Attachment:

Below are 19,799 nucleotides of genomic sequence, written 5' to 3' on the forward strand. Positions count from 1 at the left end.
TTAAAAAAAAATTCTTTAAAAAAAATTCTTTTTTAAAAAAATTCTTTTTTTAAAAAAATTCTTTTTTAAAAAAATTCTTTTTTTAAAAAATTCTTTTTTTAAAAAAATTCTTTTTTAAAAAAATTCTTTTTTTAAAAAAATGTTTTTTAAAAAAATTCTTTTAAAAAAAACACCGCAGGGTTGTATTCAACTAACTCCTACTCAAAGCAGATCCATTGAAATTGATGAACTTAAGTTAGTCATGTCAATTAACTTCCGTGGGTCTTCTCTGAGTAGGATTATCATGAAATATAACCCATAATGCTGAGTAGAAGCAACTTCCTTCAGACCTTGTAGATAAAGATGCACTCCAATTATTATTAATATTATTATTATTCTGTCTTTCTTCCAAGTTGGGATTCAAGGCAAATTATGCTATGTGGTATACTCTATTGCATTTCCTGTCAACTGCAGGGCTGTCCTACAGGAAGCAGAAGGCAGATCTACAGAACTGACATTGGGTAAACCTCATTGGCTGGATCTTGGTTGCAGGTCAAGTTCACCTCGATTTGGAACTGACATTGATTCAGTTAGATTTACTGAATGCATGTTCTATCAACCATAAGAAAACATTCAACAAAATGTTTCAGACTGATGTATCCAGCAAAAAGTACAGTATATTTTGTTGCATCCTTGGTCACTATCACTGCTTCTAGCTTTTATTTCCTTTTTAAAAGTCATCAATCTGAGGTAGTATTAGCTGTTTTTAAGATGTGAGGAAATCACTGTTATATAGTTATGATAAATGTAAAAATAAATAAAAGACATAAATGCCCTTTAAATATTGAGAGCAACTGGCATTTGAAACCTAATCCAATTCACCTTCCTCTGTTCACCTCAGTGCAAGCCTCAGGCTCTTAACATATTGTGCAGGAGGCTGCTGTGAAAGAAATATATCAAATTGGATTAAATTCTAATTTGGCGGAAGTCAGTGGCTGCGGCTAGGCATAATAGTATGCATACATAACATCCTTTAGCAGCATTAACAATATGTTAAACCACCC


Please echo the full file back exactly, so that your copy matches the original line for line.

Below are 19,799 nucleotides of genomic sequence, written 5' to 3' on the forward strand. Positions count from 1 at the left end.
TTAAAAAAAAATTCTTTAAAAAAAATTCTTTTTTAAAAAAATTCTTTTTTTAAAAAAATTCTTTTTTAAAAAAATTCTTTTTTTAAAAAATTCTTTTTTTAAAAAAATTCTTTTTTAAAAAAATTCTTTTTTTAAAAAAATGTTTTTTAAAAAAATTCTTTTAAAAAAAACACCGCAGGGTTGTATTCAACTAACTCCTACTCAAAGCAGATCCATTGAAATTGATGAACTTAAGTTAGTCATGTCAATTAACTTCCGTGGGTCTTCTCTGAGTAGGATTATCATGAAATATAACCCATAATGCTGAGTAGAAGCAACTTCCTTCAGACCTTGTAGATAAAGATGCACTCCAATTATTATTAATATTATTATTATTCTGTCTTTCTTCCAAGTTGGGATTCAAGGCAAATTATGCTATGTGGTATACTCTATTGCATTTCCTGTCAACTGCAGGGCTGTCCTACAGGAAGCAGAAGGCAGATCTACAGAACTGACATTGGGTAAACCTCATTGGCTGGATCTTGGTTGCAGGTCAAGTTCACCTCGATTTGGAACTGACATTGATTCAGTTAGATTTACTGAATGCATGTTCTATCAACCATAAGAAAACATTCAACAAAATGTTTCAGACTGATGTATCCAGCAAAAAGTACAGTATATTTTGTTGCATCCTTGGTCACTATCACTGCTTCTAGCTTTTATTTCCTTTTTAAAAGTCATCAATCTGAGGTAGTATTAGCTGTTTTTAAGATGTGAGGAAATCACTGTTATATAGTTATGATAAATGTAAAAATAAATAAAAGACATAAATGCCCTTTAAATATTGAGAGCAACTGGCATTTGAAACCTAATCCAATTCACCTTCCTCTGTTCACCTCAGTGCAAGCCTCAGGCTCTTAACATATTGTGCAGGAGGCTGCTGTGAAAGAAATATATCAAATTGGATTAAATTCTAATTTGGCGGAAGTCAGTGGCTGCGGCTAGGCATAATAGTATGCATACATAACATCCTTTAGCAGCATTAACAATATGTTAAACCACCC